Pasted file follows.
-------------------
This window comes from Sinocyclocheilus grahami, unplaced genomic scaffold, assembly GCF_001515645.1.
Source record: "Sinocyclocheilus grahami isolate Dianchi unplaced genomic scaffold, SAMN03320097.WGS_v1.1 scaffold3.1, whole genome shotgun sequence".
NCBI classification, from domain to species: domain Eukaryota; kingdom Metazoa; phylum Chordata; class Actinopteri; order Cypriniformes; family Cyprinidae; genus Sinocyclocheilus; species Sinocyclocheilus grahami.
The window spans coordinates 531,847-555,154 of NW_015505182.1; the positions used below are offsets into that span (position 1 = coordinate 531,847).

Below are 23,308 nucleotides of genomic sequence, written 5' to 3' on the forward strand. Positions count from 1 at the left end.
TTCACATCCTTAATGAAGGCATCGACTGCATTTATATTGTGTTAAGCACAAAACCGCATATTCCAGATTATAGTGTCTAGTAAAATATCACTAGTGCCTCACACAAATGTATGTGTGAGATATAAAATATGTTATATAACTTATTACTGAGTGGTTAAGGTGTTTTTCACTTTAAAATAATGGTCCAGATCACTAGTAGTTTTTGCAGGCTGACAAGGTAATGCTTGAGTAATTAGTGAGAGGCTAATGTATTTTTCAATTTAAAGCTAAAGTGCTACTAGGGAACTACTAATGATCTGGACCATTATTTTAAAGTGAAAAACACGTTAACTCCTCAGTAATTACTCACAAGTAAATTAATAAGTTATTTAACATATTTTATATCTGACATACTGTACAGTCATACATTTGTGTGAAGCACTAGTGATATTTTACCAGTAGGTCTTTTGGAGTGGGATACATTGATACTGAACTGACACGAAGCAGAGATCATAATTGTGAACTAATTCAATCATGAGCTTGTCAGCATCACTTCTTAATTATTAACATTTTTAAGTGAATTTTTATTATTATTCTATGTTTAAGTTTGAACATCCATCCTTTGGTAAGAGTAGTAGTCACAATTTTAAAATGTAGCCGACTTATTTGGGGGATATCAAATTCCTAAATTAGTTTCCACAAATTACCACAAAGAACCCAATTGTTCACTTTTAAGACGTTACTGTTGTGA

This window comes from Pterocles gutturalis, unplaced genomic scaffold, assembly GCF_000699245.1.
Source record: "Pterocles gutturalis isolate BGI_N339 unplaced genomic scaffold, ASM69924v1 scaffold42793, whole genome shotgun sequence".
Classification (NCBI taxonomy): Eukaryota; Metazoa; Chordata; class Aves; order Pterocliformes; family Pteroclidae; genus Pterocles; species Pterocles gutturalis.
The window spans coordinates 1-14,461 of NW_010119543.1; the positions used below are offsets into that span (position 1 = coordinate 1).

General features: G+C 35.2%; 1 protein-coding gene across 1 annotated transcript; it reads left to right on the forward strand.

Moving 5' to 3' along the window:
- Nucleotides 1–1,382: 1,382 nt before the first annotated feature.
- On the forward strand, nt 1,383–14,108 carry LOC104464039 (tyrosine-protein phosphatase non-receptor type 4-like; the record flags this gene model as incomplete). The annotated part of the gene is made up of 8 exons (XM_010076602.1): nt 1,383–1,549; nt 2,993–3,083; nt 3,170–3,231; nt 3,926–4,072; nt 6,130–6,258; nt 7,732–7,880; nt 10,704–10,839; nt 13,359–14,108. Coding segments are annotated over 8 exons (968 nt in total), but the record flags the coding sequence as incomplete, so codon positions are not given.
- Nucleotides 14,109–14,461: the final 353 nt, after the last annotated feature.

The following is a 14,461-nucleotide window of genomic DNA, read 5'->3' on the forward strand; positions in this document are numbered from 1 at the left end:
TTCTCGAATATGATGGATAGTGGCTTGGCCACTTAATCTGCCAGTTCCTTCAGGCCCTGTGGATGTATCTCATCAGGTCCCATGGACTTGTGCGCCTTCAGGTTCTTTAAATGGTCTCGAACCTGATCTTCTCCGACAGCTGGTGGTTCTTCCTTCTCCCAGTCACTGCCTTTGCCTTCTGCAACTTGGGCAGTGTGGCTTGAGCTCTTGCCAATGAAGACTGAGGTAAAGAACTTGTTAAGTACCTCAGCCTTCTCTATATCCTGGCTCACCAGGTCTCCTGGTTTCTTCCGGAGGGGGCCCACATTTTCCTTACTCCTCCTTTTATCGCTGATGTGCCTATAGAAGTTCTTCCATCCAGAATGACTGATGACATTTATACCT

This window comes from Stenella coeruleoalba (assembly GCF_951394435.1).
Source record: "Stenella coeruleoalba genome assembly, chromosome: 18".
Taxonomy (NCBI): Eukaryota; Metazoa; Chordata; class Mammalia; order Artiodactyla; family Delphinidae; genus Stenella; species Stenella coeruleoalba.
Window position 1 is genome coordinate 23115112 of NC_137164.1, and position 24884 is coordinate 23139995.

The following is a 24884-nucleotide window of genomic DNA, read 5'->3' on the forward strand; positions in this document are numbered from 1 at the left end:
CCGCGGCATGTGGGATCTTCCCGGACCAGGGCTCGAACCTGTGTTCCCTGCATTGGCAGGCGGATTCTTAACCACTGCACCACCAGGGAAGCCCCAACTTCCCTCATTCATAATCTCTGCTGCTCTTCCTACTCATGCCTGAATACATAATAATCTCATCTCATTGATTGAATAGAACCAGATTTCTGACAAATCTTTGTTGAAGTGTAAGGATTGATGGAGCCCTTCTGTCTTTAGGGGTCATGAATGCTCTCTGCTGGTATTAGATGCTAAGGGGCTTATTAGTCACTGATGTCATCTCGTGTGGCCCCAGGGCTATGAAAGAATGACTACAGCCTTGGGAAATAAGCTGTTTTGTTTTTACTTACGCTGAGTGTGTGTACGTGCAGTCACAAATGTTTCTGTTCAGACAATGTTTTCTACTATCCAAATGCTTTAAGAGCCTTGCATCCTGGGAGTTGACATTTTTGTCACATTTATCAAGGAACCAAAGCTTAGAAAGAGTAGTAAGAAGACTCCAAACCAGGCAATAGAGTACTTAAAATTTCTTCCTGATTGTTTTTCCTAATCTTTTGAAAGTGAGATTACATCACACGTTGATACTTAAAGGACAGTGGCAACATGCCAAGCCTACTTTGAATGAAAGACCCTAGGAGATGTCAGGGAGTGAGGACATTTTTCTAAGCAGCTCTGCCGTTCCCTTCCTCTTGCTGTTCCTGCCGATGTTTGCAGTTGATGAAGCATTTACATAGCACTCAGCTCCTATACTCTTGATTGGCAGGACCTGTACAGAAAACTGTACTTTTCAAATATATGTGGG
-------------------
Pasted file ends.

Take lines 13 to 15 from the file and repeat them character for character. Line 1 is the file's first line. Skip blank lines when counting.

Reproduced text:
- Nucleotides 1–1,382: 1,382 nt before the first annotated feature.
- On the forward strand, nt 1,383–14,108 carry LOC104464039 (tyrosine-protein phosphatase non-receptor type 4-like; the record flags this gene model as incomplete). The annotated part of the gene is made up of 8 exons (XM_010076602.1): nt 1,383–1,549; nt 2,993–3,083; nt 3,170–3,231; nt 3,926–4,072; nt 6,130–6,258; nt 7,732–7,880; nt 10,704–10,839; nt 13,359–14,108. Coding segments are annotated over 8 exons (968 nt in total), but the record flags the coding sequence as incomplete, so codon positions are not given.
- Nucleotides 14,109–14,461: the final 353 nt, after the last annotated feature.